I have the most awful time finding pants. My problem is threefold. I am 4’11”, for starters. I don’t think I’ve ever found a pair of “petite” pants or jeans that is quite petite enough for me. Then I have kind of a big butt. Ah, heredity. Topping it all off are the muscular thighs I have developed from skating. Big thighs are wonderful when I’m actually skating, but not so great for trying to fit into a pair of jeans. The good news? By necessity I’ve learned my way around some DIY jean surgery.
On a recent trip to a thrift store outlet (yay! a thrift store OUTLET!!), I happened upon a pair of boot cut jeans that looked like they might fit. Everything in the store was $1.75 that day, so I took a chance on buying them without trying them on. Glory be! I got them home and they fit! Well, sort of. They fit enough that I could make them fit the rest of the way. As long as I can find a pair that fit in the waist and thighs, I’m pretty happy.
I’ve found some really great boots at Goodwill this fall, but I don’t have too many pairs of pants that will work with them. I decided to not only hem these jeans to a better length, but also turn them into skinny jeans that would work with either ballet flats or boots. In this post, I’ll turn regular jeans into skinny jeans. In Part 2, I’ll show you how to shorten a pair of jeans using the original hem.
Here are the jeans. They fit nicely everywhere but the length. And these are a so called “short.” Look at all the fabric I’d be stepping on if I left them alone. Even if I only shortened them, they wouldn’t look right tucked into boots. For that, I need to skinnify them!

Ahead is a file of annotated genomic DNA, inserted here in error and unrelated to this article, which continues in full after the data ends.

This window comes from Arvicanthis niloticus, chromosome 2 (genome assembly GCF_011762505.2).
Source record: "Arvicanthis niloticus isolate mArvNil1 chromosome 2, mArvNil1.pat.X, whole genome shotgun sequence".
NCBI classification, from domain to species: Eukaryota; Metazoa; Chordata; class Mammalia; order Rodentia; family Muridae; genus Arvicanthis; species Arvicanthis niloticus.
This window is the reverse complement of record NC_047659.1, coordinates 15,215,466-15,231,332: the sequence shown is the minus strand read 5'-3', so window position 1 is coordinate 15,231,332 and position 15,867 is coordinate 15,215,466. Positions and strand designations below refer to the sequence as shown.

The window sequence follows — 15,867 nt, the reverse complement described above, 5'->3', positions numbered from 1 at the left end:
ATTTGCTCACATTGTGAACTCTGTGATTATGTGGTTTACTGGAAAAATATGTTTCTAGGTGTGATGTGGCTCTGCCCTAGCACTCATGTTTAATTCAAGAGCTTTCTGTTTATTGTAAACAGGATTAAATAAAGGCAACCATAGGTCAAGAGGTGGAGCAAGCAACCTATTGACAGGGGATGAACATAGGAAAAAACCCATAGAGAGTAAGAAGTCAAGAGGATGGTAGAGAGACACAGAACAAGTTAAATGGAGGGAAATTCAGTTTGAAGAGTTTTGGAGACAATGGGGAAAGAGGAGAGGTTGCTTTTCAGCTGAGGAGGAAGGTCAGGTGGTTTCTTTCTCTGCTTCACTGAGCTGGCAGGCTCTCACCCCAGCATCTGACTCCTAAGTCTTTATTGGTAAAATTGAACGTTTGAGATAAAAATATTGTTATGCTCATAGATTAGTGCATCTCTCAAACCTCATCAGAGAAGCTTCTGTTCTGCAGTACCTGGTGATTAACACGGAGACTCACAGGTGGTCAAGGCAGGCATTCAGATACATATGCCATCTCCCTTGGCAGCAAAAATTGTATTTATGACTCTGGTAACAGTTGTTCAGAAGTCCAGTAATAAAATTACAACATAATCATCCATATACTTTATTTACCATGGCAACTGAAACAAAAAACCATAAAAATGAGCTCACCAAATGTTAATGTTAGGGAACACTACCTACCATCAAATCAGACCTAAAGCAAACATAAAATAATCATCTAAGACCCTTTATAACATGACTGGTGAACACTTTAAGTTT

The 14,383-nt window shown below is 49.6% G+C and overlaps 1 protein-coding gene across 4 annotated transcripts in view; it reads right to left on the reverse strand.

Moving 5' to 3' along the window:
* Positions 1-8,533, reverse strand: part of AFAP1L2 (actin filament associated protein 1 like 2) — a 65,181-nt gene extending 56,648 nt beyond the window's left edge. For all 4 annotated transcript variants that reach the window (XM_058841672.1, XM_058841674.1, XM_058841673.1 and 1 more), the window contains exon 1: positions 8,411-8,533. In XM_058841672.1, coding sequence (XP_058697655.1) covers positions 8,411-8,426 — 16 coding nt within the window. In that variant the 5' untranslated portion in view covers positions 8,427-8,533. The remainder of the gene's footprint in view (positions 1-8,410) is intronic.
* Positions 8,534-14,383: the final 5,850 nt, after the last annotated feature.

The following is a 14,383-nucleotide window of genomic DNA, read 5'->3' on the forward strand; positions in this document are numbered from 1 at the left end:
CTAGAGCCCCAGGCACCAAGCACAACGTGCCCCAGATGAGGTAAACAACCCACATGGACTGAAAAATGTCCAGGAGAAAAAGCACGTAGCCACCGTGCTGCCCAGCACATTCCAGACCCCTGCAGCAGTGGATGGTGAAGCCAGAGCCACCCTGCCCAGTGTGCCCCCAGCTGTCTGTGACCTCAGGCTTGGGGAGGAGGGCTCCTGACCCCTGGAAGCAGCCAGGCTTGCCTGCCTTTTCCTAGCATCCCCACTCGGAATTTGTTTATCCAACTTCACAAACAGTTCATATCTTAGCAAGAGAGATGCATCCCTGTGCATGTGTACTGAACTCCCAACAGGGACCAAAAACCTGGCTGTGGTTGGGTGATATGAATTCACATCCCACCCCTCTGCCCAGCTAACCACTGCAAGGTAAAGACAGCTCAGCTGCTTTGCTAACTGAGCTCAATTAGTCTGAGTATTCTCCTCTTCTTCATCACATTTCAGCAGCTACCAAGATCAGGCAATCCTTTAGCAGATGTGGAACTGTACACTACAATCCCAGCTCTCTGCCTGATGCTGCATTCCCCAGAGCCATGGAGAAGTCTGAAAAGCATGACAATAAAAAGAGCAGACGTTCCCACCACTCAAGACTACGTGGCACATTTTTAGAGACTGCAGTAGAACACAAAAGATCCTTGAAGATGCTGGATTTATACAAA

First, put the jeans on inside out.
Beginning around the knee, pull the fabric so that it is snug and pin. An important note: there will be two types of seams on most jeans. You want to work on the less substantial of the two. On my jeans, it’s the outer seam.
Once you’ve pinned both sides, carefully remove the jeans. Roughly connect the dots (lalalalala) of your pins with a washable marker or chalk. This will be your stitching line.
To the sewing machine! Stitch along the red line. It’s like sewing a giant dart, for those who have sewn darts before. I started from the bottom and worked up to the knee area. Pictured below are my last few stitches, which run straight into the factory stitching of the original seam.
When you’ve finished stitching, try the jeans back on (inside out) to make sure everything fits before you trim your seams. Looks good here!
Cut away the excess fabric.
Looky there! Skinny jeans. They’re still too long for me, but we’ll fix that in the next post.